Quay County Sun - Serving the High Plains

By Ron Warnick
QCS Senior Writer 

Man gets more jail time in shooting


January 26, 2022

A Tucumcari man was sentenced to about 100 more days in the county jail and five years of probation after injuring two people with a shotgun blast last spring during a neighborhood spat.

District Judge Albert Mitchell Jr. also ordered Juan Rubio, 41, to complete an alcohol treatment program at the Four Winds Recovery Center in Farmington and anger-management classes. In total, Mitchell sentenced Rubio to six years of incarceration, with five of those suspended.

Rubio pleaded guilty to possession of a firearm by a felon and two counts of aggravated assault with a deadly weapon as part of a deal with prosecutors. Two counts of aggravated battery with a deadly weapon and one count of aggravated assault with a deadly weapon were dismissed.

Rubio, who has been incarcerated in the Quay County Detention Center since his arrest in early May, also must pay restitution, plus court fees and costs, and be subject to random searches by police for drugs and weapons after his release.

Mitchell said because Rubio was a felon, he could face up to nine years in prison if he violates the terms of his release.

According to police reports, two households on South Second Street in Tucumcari got into an argument about a loud motorcycle. The next night, an adult talked to Rubio about the situation. Rubio went back into his house, retrieved a shotgun and pointed it at four people outside. Rubio shot the weapon twice, one of which wounded Toby Apodaca and a 17-year-old boy in the legs. Rubio admitted he had been drinking.

Speaking to Rubio at the jail by videoconference, Mitchell said: “You realize if you called 911, this wouldn’t have happened, right?

“If the gun hadn’t been in your house, you would have been able to see your son,” Mitchell added, referring to Rubio’s infant child. “That is irreplaceable time.”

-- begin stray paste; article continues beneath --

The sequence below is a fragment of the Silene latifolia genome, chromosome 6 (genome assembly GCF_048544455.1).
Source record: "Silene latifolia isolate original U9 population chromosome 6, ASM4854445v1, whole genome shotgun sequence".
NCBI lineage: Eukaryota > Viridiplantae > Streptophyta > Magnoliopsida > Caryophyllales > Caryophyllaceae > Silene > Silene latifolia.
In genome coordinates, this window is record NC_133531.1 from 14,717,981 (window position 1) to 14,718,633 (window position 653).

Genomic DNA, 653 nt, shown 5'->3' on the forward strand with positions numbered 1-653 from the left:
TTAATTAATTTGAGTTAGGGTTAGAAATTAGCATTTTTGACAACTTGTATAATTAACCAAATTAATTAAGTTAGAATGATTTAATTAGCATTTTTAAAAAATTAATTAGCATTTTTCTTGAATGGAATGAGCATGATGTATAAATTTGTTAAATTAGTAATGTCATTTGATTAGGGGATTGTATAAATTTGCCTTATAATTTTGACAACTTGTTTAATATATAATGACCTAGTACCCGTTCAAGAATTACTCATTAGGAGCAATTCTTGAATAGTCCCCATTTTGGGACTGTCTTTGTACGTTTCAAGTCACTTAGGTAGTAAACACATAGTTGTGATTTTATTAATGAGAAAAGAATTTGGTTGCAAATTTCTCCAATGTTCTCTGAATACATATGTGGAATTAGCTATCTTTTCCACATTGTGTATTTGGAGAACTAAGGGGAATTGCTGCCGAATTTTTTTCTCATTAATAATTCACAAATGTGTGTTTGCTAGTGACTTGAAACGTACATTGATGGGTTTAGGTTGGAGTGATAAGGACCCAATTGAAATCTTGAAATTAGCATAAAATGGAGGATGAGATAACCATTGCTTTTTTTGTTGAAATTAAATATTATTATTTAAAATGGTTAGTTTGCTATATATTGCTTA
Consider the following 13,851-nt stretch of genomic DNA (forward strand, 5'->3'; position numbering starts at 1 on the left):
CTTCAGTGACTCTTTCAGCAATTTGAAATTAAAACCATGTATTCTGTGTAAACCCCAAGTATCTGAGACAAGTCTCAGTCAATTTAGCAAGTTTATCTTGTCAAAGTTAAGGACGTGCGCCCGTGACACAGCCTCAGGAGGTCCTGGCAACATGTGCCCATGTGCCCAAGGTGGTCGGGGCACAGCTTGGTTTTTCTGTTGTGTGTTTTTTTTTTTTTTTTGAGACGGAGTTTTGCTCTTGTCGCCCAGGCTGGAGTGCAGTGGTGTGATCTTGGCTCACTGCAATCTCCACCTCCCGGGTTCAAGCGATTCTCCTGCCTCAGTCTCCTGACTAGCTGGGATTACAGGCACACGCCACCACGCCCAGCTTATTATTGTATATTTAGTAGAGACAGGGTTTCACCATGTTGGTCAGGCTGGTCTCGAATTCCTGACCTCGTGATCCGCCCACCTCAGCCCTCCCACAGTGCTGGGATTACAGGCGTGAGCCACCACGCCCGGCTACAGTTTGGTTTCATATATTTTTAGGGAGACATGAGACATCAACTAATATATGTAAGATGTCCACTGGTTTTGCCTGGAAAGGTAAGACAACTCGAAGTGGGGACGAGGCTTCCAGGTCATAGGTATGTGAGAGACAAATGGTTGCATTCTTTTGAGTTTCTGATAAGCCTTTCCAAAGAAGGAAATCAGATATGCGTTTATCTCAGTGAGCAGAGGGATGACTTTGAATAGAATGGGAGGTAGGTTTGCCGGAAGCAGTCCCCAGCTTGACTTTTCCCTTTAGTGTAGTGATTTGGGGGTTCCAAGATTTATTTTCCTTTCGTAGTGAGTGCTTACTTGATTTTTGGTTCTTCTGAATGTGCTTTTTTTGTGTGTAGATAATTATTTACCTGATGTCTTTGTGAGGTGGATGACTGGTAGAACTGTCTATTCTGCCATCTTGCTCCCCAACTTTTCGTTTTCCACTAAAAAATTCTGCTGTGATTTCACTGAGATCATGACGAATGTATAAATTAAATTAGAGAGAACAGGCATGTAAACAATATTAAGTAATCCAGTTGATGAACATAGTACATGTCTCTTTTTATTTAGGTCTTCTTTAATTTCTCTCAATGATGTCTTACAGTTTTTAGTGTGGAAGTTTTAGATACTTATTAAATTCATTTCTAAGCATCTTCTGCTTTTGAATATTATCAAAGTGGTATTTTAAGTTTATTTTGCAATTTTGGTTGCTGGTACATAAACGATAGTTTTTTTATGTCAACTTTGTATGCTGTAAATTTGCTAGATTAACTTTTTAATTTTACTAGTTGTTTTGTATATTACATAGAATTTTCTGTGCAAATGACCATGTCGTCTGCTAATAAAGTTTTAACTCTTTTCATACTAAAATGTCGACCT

Mitchell also said the New Mexico Legislature during its current session likely will impose tougher crackdowns on felons with guns, including a possible minimum of eight years in prison.

Rubio apologized, saying he was being an overprotective parent.

“I shouldn’t have possessed a firearm, and I’m paying for that now,” he said. “I don’t want want to be in this situation again.”

Assistant district attorney Thomas Blakeney recommended two years in prison and 30 months of probation, though he acknowledged the deal was more open-ended and did not recommend an enhanced sentence despite Rubio’s criminal history of more than 20 years.

Rubio’s defense attorney, Roger Bargas of Tucumcari, argued for a more lenient sentence due to mitigating factors.

Bargas said Rubio’s wife Franchesca asked neighbors to keep down the noise after a loud motorcycle on the street awakened their 1-month-old child. He said Toby Apodaca, Marcie Chaney and two boys confronted Rubio and his wife with profanities that included threats to burn Rubio’s house as he and his family were sleeping and kicking down their front door to “blow them away.”

Bargas said Rubio discharged the shotgun once in the air and the second time on the ground, which sprayed dirt and rocks toward the Apodacas and caused their injuries. After one of the Apodacas wrestled Rubio to the ground, one threatened to kill Rubio, Bargas said, and another charged Rubio as police led him away in handcuffs.

Bargas said the Apodacas committed several crimes during the spat but were not charged. He said Toby Apodaca also has a violent criminal history and that Rubio was outnumbered and outsized.

Bargas said if Rubio hadn’t had a gun that night, “I submit he probably would have ended up in the hospital. And who knows what would have happened to his family?”

Toby Apodaca, who was part of the sentencing videoconference, disputed parts of Bargas’ argument.

He insisted he was trying to “mend things” during the confrontation about the loud motorcycle and wasn’t being mean.

“The anger got the best of him,” he said of Rubio. “As a result, my son and me got hurt.”

Mitchell also heard pleas for leniency from Rubio’s wife, father and parenting instructor.

Bargas said he also received letters praising Rubio’s character, including from three correctional officers. One resident recounted Rubio clearing snow off a sidewalk and refusing payment. Another said Rubio donated dinner boxes during the holidays. Bargas said the letters were among the most remarkable he’d received in his 47 years in the law profession.

“My impressions are consistent with all these letters,” Bargas said. “He was put in an untenable position through no fault of his own.”

Franchesca, through tearful testimony, said Rubio helped her cope with the death of her father and a miscarriage.

“Our baby needs his dad,” she said. “I want the chance to give us an opportunity to raise our son.”

Bargas said the Rubio family no longer feels comfortable in Tucumcari. He said they have put their house up for sale and will relocate.

“Unfortunately, I feel like we’re running a good family out of town,” Bargas said.


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